chapter  10
51 Pages

Chapter 10

Miscellaneous Properties Solutions of Higher Order Linear Difference Equations

Disc:·onjugacy property of a linear homogeneous differential equation allows the possibility of interpolation by its solutions. While this property has been investigated thoroughly for the differential equations, its disc::rete analogs arc not fully developed. In this chapter we shall introduce disconjugacy, right disconjugacy, left disc::onjugacy, right disfocality, eventual disconjuga<:y and eventual right disfocality for the linear homogeneous difference equations, and for each such concept state several results which provide necessary and sufficient conditions. This includes Polya's factorization, and interrelationship between D Markov, D Fekete and D Descartes systems. This is followed by the statement of the discrete analog of a result due to Elias, which bounds the number of certain types of zeros of solutions of linear homogeneous difference equations on a discrete interval. A classification of solutions of these equations based on their behavior in a neighborhood of infinity is also included. Then, we provide explicit representations of polynomials passing through the given boundary conditions which also include (1.5.9) (1.5.14). Such polynomials are called discrete interpolating polynomials. This is followed by the explicit representations of Green's functions for several higher order boundary value problems. For these Green's functions we state several equalities and inequalities whose continuous analogs have proved to be very useful in providing disconjugacy tests and distance between consecutive zeros of the solutions of higher order differential equations. The explicit forms of interpolating polynomials and those of Green's functions help in establishing maximum principles for functions satisfying higher order inequalities. We state some such maximum principles. Finally, in this chapter we have included several results which provide error estimates in polynomial interpolation. Some of these results will be used in the next chapter to study higher order boundary value problems. To limit the size of this volume the proofs of the theorems in this chapter have not been given. However, we observe that almost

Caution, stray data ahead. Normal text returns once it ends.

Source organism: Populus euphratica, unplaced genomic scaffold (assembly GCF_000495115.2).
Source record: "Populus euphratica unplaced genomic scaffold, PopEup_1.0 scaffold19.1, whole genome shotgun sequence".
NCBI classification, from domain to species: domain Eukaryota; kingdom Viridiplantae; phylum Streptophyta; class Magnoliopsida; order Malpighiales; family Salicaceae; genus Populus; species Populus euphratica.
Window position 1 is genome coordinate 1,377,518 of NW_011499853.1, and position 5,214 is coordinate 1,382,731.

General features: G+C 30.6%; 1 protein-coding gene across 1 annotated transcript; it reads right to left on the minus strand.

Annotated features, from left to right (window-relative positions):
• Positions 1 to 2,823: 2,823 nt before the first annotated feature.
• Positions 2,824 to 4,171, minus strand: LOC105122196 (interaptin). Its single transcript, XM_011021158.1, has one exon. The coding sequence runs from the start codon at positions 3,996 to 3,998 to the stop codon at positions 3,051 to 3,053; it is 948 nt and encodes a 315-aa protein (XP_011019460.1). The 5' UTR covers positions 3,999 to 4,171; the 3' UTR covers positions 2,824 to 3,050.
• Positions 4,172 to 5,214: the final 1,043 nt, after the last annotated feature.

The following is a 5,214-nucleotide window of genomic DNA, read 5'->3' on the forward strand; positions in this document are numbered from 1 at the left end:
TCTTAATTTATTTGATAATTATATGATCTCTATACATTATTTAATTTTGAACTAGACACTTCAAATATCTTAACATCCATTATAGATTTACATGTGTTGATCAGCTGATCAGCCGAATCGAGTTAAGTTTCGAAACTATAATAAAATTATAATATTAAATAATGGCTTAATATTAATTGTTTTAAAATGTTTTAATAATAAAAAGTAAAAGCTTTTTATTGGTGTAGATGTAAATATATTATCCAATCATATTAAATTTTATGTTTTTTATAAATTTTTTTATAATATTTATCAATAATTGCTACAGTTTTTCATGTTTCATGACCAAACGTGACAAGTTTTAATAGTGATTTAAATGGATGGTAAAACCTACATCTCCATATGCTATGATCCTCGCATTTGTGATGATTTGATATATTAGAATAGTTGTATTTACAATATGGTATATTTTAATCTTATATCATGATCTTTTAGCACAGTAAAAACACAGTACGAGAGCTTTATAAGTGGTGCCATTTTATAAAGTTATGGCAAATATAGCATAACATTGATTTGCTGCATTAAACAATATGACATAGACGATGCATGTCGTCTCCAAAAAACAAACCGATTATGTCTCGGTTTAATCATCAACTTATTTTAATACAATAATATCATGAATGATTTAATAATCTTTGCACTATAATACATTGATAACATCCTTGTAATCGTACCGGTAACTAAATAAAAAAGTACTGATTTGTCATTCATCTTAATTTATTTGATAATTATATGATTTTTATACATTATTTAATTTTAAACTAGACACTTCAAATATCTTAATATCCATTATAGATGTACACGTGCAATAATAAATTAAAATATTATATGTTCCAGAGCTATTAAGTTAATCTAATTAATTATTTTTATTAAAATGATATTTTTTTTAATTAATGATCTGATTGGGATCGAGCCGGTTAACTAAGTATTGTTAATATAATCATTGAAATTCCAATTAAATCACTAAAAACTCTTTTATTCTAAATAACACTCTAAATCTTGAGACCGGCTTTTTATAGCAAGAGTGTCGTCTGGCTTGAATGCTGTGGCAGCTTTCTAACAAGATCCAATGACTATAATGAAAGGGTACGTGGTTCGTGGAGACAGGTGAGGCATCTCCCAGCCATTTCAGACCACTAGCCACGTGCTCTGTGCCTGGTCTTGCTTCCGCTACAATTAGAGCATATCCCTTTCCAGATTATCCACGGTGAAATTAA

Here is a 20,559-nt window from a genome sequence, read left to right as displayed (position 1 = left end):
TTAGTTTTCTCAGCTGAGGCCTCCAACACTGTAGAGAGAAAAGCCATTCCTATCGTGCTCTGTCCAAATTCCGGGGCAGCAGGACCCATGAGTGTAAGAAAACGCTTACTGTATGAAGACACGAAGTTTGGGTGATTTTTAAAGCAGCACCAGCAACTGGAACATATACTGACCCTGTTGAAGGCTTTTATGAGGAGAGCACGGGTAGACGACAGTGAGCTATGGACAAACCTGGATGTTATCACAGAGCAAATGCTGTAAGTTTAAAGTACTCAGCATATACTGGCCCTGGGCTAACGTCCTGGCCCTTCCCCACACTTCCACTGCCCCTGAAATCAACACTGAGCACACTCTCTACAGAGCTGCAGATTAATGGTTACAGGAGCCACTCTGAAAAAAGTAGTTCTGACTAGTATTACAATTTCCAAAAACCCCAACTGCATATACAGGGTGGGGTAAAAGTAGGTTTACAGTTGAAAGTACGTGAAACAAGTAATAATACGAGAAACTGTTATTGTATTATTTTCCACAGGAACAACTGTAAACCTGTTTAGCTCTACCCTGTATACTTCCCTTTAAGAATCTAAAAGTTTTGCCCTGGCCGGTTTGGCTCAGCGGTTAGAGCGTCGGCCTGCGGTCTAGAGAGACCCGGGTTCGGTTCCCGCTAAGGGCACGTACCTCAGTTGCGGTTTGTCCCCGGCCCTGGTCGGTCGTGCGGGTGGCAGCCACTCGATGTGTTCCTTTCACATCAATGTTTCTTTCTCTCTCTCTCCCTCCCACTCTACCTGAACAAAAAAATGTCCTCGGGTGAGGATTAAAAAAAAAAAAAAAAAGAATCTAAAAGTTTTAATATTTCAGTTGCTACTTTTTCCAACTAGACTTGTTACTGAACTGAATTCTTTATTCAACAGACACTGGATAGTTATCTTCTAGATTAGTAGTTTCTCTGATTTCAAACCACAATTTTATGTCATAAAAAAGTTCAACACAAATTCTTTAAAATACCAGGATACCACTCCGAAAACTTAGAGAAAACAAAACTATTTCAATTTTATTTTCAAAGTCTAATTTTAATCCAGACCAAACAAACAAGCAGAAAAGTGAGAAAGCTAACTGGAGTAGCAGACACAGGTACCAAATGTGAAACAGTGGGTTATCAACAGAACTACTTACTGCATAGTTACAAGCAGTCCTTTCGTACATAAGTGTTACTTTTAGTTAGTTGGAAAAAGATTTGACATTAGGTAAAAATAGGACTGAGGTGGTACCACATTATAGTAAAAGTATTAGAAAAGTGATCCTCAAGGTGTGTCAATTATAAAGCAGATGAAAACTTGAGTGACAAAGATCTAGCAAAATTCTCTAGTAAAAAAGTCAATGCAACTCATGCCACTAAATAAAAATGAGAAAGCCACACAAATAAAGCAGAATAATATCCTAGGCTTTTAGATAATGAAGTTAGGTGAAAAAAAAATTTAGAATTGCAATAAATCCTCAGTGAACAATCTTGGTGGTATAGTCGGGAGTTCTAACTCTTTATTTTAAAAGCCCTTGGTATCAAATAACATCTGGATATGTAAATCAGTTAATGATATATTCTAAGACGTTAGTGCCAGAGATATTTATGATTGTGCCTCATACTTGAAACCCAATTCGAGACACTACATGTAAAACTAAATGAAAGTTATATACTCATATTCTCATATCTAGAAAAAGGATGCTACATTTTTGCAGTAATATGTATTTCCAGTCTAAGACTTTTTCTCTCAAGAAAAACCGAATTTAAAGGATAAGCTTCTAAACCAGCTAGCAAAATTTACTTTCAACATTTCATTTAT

all the proofs require special devices and no unified approach seems to be available.